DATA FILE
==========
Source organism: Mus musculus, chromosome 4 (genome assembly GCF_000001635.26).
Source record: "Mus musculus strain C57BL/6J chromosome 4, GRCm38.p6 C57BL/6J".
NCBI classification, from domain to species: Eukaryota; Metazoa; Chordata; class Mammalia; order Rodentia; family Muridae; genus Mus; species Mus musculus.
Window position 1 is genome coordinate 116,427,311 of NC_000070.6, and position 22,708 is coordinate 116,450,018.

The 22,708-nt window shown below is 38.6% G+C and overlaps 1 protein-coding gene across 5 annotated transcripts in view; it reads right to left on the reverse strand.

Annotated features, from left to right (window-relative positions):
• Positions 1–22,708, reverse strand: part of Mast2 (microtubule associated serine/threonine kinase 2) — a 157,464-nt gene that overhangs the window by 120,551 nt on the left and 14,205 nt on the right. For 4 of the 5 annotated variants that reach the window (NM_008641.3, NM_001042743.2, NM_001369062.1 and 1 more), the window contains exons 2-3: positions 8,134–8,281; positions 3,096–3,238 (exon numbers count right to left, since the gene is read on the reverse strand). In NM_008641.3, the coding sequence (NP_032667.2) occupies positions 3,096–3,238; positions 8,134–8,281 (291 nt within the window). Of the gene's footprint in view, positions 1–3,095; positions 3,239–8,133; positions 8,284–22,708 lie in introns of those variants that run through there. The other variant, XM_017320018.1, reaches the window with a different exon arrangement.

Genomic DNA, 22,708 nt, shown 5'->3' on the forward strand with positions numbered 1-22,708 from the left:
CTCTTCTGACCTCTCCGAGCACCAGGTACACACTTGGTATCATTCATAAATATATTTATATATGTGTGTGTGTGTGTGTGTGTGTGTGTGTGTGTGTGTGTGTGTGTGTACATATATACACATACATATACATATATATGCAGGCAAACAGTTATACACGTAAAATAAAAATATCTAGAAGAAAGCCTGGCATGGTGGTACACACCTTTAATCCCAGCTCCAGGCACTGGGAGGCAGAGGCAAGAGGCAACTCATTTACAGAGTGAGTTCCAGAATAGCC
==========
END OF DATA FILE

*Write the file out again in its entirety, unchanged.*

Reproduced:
Source organism: Mus musculus, chromosome 4 (genome assembly GCF_000001635.26).
Source record: "Mus musculus strain C57BL/6J chromosome 4, GRCm38.p6 C57BL/6J".
NCBI classification, from domain to species: Eukaryota; Metazoa; Chordata; class Mammalia; order Rodentia; family Muridae; genus Mus; species Mus musculus.
Window position 1 is genome coordinate 116,427,311 of NC_000070.6, and position 22,708 is coordinate 116,450,018.

The 22,708-nt window shown below is 38.6% G+C and overlaps 1 protein-coding gene across 5 annotated transcripts in view; it reads right to left on the reverse strand.

Annotated features, from left to right (window-relative positions):
• Positions 1–22,708, reverse strand: part of Mast2 (microtubule associated serine/threonine kinase 2) — a 157,464-nt gene that overhangs the window by 120,551 nt on the left and 14,205 nt on the right. For 4 of the 5 annotated variants that reach the window (NM_008641.3, NM_001042743.2, NM_001369062.1 and 1 more), the window contains exons 2-3: positions 8,134–8,281; positions 3,096–3,238 (exon numbers count right to left, since the gene is read on the reverse strand). In NM_008641.3, the coding sequence (NP_032667.2) occupies positions 3,096–3,238; positions 8,134–8,281 (291 nt within the window). Of the gene's footprint in view, positions 1–3,095; positions 3,239–8,133; positions 8,284–22,708 lie in introns of those variants that run through there. The other variant, XM_017320018.1, reaches the window with a different exon arrangement.

Genomic DNA, 22,708 nt, shown 5'->3' on the forward strand with positions numbered 1-22,708 from the left:
CTCTTCTGACCTCTCCGAGCACCAGGTACACACTTGGTATCATTCATAAATATATTTATATATGTGTGTGTGTGTGTGTGTGTGTGTGTGTGTGTGTGTGTGTGTGTGTACATATATACACATACATATACATATATATGCAGGCAAACAGTTATACACGTAAAATAAAAATATCTAGAAGAAAGCCTGGCATGGTGGTACACACCTTTAATCCCAGCTCCAGGCACTGGGAGGCAGAGGCAAGAGGCAACTCATTTACAGAGTGAGTTCCAGAATAGCC